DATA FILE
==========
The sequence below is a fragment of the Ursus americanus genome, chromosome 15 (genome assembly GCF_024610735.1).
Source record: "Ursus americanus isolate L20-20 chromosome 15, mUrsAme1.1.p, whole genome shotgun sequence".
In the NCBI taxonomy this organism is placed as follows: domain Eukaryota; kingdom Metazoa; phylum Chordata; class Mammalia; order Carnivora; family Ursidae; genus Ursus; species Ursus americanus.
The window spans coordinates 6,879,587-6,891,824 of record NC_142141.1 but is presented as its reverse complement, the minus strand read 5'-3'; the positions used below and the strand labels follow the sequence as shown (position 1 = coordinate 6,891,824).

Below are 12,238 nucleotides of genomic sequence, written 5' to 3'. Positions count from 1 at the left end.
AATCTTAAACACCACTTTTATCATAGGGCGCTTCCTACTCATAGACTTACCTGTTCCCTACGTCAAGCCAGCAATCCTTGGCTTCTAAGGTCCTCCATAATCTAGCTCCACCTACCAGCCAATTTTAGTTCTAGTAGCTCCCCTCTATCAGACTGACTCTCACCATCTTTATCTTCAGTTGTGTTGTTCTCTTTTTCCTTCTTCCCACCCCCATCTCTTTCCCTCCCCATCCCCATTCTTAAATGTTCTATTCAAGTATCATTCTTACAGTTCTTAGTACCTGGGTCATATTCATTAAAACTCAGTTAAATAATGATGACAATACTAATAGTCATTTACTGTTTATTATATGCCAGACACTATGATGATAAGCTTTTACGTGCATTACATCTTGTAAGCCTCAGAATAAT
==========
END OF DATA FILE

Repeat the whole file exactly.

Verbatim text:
The sequence below is a fragment of the Ursus americanus genome, chromosome 15 (genome assembly GCF_024610735.1).
Source record: "Ursus americanus isolate L20-20 chromosome 15, mUrsAme1.1.p, whole genome shotgun sequence".
In the NCBI taxonomy this organism is placed as follows: domain Eukaryota; kingdom Metazoa; phylum Chordata; class Mammalia; order Carnivora; family Ursidae; genus Ursus; species Ursus americanus.
The window spans coordinates 6,879,587-6,891,824 of record NC_142141.1 but is presented as its reverse complement, the minus strand read 5'-3'; the positions used below and the strand labels follow the sequence as shown (position 1 = coordinate 6,891,824).

Below are 12,238 nucleotides of genomic sequence, written 5' to 3'. Positions count from 1 at the left end.
AATCTTAAACACCACTTTTATCATAGGGCGCTTCCTACTCATAGACTTACCTGTTCCCTACGTCAAGCCAGCAATCCTTGGCTTCTAAGGTCCTCCATAATCTAGCTCCACCTACCAGCCAATTTTAGTTCTAGTAGCTCCCCTCTATCAGACTGACTCTCACCATCTTTATCTTCAGTTGTGTTGTTCTCTTTTTCCTTCTTCCCACCCCCATCTCTTTCCCTCCCCATCCCCATTCTTAAATGTTCTATTCAAGTATCATTCTTACAGTTCTTAGTACCTGGGTCATATTCATTAAAACTCAGTTAAATAATGATGACAATACTAATAGTCATTTACTGTTTATTATATGCCAGACACTATGATGATAAGCTTTTACGTGCATTACATCTTGTAAGCCTCAGAATAAT